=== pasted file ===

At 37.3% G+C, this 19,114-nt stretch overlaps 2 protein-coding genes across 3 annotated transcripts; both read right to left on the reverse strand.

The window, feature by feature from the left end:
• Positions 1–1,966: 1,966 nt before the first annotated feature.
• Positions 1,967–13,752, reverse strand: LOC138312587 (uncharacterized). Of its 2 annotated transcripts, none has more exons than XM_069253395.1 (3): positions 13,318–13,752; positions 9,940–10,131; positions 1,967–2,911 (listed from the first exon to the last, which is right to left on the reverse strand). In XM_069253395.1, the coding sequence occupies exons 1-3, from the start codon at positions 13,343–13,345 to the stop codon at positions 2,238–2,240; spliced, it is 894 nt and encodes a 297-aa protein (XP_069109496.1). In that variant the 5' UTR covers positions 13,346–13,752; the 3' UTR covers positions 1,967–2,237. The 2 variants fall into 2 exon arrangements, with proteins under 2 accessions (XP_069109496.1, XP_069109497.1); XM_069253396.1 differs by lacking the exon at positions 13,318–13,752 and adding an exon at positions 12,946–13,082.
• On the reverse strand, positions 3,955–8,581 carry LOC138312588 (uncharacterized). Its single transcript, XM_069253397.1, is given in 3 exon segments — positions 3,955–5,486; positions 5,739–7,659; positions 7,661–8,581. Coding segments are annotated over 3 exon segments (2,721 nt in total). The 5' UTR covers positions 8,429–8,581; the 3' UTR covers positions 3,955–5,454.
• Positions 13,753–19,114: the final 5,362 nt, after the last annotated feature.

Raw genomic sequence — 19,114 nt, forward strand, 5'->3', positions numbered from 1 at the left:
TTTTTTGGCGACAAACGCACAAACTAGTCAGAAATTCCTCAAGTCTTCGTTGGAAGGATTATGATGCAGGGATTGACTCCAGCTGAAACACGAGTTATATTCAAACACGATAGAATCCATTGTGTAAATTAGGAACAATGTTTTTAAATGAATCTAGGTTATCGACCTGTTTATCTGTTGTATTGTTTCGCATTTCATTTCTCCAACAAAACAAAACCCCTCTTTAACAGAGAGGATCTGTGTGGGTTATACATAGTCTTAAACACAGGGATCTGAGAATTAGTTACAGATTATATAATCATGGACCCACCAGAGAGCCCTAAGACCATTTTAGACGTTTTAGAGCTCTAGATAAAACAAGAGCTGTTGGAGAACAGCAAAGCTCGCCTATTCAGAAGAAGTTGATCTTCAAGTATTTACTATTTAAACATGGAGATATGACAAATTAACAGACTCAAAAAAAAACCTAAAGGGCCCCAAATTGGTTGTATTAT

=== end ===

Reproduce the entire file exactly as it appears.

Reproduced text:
At 37.3% G+C, this 19,114-nt stretch overlaps 2 protein-coding genes across 3 annotated transcripts; both read right to left on the reverse strand.

The window, feature by feature from the left end:
• Positions 1–1,966: 1,966 nt before the first annotated feature.
• Positions 1,967–13,752, reverse strand: LOC138312587 (uncharacterized). Of its 2 annotated transcripts, none has more exons than XM_069253395.1 (3): positions 13,318–13,752; positions 9,940–10,131; positions 1,967–2,911 (listed from the first exon to the last, which is right to left on the reverse strand). In XM_069253395.1, the coding sequence occupies exons 1-3, from the start codon at positions 13,343–13,345 to the stop codon at positions 2,238–2,240; spliced, it is 894 nt and encodes a 297-aa protein (XP_069109496.1). In that variant the 5' UTR covers positions 13,346–13,752; the 3' UTR covers positions 1,967–2,237. The 2 variants fall into 2 exon arrangements, with proteins under 2 accessions (XP_069109496.1, XP_069109497.1); XM_069253396.1 differs by lacking the exon at positions 13,318–13,752 and adding an exon at positions 12,946–13,082.
• On the reverse strand, positions 3,955–8,581 carry LOC138312588 (uncharacterized). Its single transcript, XM_069253397.1, is given in 3 exon segments — positions 3,955–5,486; positions 5,739–7,659; positions 7,661–8,581. Coding segments are annotated over 3 exon segments (2,721 nt in total). The 5' UTR covers positions 8,429–8,581; the 3' UTR covers positions 3,955–5,454.
• Positions 13,753–19,114: the final 5,362 nt, after the last annotated feature.

Raw genomic sequence — 19,114 nt, forward strand, 5'->3', positions numbered from 1 at the left:
TTTTTTGGCGACAAACGCACAAACTAGTCAGAAATTCCTCAAGTCTTCGTTGGAAGGATTATGATGCAGGGATTGACTCCAGCTGAAACACGAGTTATATTCAAACACGATAGAATCCATTGTGTAAATTAGGAACAATGTTTTTAAATGAATCTAGGTTATCGACCTGTTTATCTGTTGTATTGTTTCGCATTTCATTTCTCCAACAAAACAAAACCCCTCTTTAACAGAGAGGATCTGTGTGGGTTATACATAGTCTTAAACACAGGGATCTGAGAATTAGTTACAGATTATATAATCATGGACCCACCAGAGAGCCCTAAGACCATTTTAGACGTTTTAGAGCTCTAGATAAAACAAGAGCTGTTGGAGAACAGCAAAGCTCGCCTATTCAGAAGAAGTTGATCTTCAAGTATTTACTATTTAAACATGGAGATATGACAAATTAACAGACTCAAAAAAAAACCTAAAGGGCCCCAAATTGGTTGTATTAT